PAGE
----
The CSS Blog Network

Living Off the Land: Food and the Logic of Violence in Civil War

Courtesy of 마음 심/Flickr. (CC BY-NC-ND 2.0)

This article was originally published by Political Violence @ a Glance on 6 February 2017.

Does food security increase the frequency of civilian killings in some developing countries? Or can it make such atrocities less likely? The answer to these questions depends on how troops and civilians view the prospects of long-term cooperation, and the strategies they employ.

Current theories on violence during civil war frequently associate it with previous enmities and discriminate violence. Yet, even within countries that are experiencing civil war, violence varies over space and time. Some villages might suffer many civilian killings by armed troops while others do not. These villages might go through years of relative peace followed by years of intense violence. New research shows that, in the developing world, food availability and farmland density can help explain violence against civilians.

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Will Integrating Women into Armed Groups Prevent Rape?

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This article was originally published by Political Violence @ a Glance on 24 January 2017.

In September, US Senator Barbara Boxer introduced legislation calling for the active recruitment of women into global military and police forces because, as she notes, “when women are deployed… there are fewer allegations of sexual abuse and exploitation.” This follows a string of proposals from government officials and international organizations – as well as findings from academics – suggesting that integrating women into armed groups mitigates conflict-related sexual violence. For example, United Nations Security Council Resolution 1325 explicitly calls for gender mainstreaming in armed institutions as a solution for sexual abuse and violence against women. Some academic research supports this idea, concluding that groups may commit fewer rapes when they have high proportions of female combatants.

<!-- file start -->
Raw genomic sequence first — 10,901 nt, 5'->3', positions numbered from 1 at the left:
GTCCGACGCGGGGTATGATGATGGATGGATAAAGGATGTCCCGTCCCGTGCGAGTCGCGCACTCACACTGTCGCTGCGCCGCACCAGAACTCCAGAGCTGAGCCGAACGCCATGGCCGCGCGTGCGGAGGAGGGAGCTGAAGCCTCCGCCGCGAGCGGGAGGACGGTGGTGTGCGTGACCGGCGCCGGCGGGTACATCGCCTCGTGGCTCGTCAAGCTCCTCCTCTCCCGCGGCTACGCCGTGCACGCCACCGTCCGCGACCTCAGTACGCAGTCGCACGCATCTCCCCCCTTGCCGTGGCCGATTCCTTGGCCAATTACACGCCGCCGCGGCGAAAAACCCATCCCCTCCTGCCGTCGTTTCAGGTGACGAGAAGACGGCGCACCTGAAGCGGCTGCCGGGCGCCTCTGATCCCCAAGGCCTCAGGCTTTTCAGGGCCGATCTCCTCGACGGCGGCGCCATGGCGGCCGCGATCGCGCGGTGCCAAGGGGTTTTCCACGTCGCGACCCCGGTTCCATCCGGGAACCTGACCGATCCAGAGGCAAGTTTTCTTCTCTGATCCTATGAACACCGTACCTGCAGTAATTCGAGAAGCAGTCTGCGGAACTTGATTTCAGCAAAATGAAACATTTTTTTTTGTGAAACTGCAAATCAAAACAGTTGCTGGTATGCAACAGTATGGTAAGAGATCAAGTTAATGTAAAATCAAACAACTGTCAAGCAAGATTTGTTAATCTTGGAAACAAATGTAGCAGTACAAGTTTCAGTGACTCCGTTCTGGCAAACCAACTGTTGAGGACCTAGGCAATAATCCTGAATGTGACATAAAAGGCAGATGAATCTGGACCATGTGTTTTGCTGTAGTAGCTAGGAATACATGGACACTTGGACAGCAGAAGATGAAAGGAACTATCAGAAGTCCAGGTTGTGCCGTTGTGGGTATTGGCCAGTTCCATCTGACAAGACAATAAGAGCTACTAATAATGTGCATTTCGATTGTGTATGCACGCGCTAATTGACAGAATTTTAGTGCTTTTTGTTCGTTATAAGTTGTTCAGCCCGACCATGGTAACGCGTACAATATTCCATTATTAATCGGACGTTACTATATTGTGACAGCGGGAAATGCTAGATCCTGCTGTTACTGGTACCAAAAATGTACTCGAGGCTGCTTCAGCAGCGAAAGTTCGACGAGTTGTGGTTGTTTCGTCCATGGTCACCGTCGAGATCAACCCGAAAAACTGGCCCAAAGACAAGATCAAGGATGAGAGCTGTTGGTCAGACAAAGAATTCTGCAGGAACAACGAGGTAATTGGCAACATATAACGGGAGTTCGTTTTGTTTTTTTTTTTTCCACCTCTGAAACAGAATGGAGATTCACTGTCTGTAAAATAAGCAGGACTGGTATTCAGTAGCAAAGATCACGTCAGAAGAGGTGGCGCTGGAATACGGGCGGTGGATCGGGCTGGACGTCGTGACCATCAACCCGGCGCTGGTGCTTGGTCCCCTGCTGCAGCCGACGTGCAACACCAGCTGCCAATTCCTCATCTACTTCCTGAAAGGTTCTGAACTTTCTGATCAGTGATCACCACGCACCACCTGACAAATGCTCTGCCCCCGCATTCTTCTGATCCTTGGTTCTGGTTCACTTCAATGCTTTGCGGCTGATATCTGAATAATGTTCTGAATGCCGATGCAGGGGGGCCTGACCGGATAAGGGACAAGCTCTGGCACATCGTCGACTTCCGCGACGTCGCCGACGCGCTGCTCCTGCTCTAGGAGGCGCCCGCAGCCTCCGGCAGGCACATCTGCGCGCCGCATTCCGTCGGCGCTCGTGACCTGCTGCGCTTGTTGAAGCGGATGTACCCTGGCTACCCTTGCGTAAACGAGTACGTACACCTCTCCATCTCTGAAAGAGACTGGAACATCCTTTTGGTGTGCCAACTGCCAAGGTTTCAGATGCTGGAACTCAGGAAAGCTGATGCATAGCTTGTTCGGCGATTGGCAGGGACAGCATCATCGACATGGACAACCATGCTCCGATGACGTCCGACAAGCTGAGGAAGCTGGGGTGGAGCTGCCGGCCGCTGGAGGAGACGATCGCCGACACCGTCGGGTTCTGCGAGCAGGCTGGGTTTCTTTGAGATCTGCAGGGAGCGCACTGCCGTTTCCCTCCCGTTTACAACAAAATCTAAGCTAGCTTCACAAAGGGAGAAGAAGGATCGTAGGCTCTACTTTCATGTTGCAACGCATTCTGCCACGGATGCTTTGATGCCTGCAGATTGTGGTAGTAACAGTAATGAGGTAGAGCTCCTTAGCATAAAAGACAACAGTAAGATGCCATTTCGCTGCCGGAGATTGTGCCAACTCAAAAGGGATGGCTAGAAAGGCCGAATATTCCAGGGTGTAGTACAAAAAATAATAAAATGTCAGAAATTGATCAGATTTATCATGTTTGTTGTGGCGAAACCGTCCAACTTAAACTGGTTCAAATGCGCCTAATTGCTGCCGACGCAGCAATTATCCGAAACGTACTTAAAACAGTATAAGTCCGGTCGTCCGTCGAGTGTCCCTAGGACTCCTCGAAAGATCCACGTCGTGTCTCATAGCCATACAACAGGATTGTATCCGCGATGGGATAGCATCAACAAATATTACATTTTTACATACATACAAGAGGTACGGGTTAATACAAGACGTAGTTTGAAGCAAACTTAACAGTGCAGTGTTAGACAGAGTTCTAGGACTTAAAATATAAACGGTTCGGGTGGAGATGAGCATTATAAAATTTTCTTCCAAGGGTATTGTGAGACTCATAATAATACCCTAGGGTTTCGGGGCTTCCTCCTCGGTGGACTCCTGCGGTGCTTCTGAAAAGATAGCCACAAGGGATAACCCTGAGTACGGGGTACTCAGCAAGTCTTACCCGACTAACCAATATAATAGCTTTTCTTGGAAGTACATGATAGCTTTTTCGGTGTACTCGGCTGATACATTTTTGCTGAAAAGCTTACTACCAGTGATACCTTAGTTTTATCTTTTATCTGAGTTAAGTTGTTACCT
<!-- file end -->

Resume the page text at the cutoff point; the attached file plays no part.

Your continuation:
This argument’s core logic, however, makes a series of flawed assumptions about gender and sexual violence. First, and perhaps most significantly, it assumes that female combatants are innately less violent than their male counterparts – it suggests women’s passivity should tame otherwise violent groups. Yet women’s wartime brutality is well documented and, in many cases, female combatants also commit rape. Indeed, sexual violence persists in many groups despite female integration: high rates of ‘blue on blue’ assault in the US military and testimony from female rebels in Nepal, Colombia, and other conflicts illustrate that many female-inclusive groups abuse their own cadre in addition to civilians.

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The Consequences of Politicized Forces in the Kurdistan Region of Iraq

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This article was originally published by openDemocracy on 19 January 2017.

The politicization of the Kurdish military and security forces has a diverse and severe impact on human security, and stability in the Kurdistan Region of Iraq.

The lack of a nationalized armed force in Kurdistan remains the biggest threat to its future. The Iraqi constitution allows the Kurdistan Regional Government to form its local force and legalize the existence of the Peshmerga, but Baghdad does not intervene in the details of the formations and the recruitment process. The ruling parties in Kurdistan have the ultimate power over mobilization, recruitment, and financing of the security forces.